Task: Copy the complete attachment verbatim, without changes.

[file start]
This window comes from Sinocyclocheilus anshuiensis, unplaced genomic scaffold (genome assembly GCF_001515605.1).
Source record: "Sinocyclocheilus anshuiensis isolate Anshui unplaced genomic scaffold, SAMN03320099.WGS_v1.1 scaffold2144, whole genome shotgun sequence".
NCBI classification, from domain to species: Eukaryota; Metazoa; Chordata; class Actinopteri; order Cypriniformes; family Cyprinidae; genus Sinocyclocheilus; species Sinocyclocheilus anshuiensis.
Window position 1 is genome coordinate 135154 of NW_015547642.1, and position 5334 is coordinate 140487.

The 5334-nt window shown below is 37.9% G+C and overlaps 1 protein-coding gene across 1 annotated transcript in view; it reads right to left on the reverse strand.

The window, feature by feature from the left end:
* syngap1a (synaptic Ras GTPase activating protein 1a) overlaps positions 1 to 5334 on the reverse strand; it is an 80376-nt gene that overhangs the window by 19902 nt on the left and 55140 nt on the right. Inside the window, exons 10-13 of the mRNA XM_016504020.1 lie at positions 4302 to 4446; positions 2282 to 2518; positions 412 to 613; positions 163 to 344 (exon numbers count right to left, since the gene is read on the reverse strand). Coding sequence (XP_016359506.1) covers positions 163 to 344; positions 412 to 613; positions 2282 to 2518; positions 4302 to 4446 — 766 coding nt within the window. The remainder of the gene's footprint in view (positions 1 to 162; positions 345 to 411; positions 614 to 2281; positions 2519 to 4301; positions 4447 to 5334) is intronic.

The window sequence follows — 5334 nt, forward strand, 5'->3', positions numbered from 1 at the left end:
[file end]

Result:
This window comes from Sinocyclocheilus anshuiensis, unplaced genomic scaffold (genome assembly GCF_001515605.1).
Source record: "Sinocyclocheilus anshuiensis isolate Anshui unplaced genomic scaffold, SAMN03320099.WGS_v1.1 scaffold2144, whole genome shotgun sequence".
NCBI classification, from domain to species: Eukaryota; Metazoa; Chordata; class Actinopteri; order Cypriniformes; family Cyprinidae; genus Sinocyclocheilus; species Sinocyclocheilus anshuiensis.
Window position 1 is genome coordinate 135154 of NW_015547642.1, and position 5334 is coordinate 140487.

The 5334-nt window shown below is 37.9% G+C and overlaps 1 protein-coding gene across 1 annotated transcript in view; it reads right to left on the reverse strand.

The window, feature by feature from the left end:
* syngap1a (synaptic Ras GTPase activating protein 1a) overlaps positions 1 to 5334 on the reverse strand; it is an 80376-nt gene that overhangs the window by 19902 nt on the left and 55140 nt on the right. Inside the window, exons 10-13 of the mRNA XM_016504020.1 lie at positions 4302 to 4446; positions 2282 to 2518; positions 412 to 613; positions 163 to 344 (exon numbers count right to left, since the gene is read on the reverse strand). Coding sequence (XP_016359506.1) covers positions 163 to 344; positions 412 to 613; positions 2282 to 2518; positions 4302 to 4446 — 766 coding nt within the window. The remainder of the gene's footprint in view (positions 1 to 162; positions 345 to 411; positions 614 to 2281; positions 2519 to 4301; positions 4447 to 5334) is intronic.

The window sequence follows — 5334 nt, forward strand, 5'->3', positions numbered from 1 at the left end: